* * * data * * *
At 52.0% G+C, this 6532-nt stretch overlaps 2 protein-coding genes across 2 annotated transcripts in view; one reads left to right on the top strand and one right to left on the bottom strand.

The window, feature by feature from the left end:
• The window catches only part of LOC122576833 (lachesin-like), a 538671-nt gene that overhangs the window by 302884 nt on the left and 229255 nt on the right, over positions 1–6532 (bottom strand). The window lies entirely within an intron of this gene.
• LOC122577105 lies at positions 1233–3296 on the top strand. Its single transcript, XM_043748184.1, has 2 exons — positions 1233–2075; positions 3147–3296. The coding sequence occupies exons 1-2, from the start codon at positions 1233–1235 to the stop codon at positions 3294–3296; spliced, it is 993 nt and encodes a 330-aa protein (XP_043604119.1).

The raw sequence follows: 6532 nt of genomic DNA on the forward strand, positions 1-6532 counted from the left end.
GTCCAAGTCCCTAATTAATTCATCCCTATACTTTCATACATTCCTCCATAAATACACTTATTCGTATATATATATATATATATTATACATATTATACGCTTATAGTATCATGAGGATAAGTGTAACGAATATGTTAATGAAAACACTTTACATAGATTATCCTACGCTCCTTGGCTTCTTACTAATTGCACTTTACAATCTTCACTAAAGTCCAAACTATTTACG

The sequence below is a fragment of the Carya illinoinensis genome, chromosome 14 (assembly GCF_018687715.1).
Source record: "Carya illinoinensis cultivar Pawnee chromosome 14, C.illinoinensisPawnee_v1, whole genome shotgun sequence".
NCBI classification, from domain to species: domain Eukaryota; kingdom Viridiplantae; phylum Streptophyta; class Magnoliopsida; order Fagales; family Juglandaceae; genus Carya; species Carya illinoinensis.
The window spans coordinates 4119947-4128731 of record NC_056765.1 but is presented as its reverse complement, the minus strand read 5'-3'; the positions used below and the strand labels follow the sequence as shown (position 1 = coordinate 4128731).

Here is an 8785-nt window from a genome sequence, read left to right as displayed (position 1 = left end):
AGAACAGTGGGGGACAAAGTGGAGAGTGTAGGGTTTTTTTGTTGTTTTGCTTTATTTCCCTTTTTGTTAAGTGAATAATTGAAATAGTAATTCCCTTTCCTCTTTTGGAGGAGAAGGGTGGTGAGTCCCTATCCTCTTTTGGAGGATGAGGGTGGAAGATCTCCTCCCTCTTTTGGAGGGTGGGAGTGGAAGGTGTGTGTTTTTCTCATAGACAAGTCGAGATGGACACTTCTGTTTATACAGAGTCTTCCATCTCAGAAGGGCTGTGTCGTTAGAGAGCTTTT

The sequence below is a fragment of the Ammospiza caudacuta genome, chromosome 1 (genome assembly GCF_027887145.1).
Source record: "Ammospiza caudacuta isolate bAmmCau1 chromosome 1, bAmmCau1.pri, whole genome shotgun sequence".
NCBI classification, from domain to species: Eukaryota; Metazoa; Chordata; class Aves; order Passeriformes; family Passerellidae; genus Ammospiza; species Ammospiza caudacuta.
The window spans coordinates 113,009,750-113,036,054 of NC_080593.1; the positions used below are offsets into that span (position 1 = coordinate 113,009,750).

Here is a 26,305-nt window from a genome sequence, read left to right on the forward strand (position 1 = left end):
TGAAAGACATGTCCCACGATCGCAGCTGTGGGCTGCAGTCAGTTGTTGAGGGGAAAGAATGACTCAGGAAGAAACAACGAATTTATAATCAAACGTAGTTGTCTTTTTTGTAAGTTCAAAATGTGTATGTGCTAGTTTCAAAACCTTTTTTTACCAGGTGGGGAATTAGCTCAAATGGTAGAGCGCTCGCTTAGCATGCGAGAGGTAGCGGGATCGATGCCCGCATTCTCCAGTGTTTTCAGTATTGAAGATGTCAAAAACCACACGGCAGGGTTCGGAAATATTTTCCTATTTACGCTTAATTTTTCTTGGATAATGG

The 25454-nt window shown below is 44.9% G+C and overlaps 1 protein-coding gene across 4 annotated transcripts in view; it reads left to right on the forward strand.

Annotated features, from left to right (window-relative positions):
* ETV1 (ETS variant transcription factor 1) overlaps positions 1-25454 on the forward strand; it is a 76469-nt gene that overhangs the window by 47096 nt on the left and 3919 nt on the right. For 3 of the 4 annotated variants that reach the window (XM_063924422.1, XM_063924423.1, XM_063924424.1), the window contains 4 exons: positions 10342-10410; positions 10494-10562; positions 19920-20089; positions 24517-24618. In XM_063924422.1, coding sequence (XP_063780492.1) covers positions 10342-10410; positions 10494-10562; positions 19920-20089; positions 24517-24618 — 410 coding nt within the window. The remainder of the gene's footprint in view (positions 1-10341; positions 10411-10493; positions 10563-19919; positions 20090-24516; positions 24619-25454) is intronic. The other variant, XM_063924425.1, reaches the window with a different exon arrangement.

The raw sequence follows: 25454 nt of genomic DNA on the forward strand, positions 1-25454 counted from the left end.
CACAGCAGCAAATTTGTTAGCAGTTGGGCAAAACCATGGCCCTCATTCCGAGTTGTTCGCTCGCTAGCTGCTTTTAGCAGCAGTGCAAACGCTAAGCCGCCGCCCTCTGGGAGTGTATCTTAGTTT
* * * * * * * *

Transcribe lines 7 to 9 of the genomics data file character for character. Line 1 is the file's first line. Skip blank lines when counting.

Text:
The sequence below is a fragment of the Carya illinoinensis genome, chromosome 14 (assembly GCF_018687715.1).
Source record: "Carya illinoinensis cultivar Pawnee chromosome 14, C.illinoinensisPawnee_v1, whole genome shotgun sequence".
NCBI classification, from domain to species: domain Eukaryota; kingdom Viridiplantae; phylum Streptophyta; class Magnoliopsida; order Fagales; family Juglandaceae; genus Carya; species Carya illinoinensis.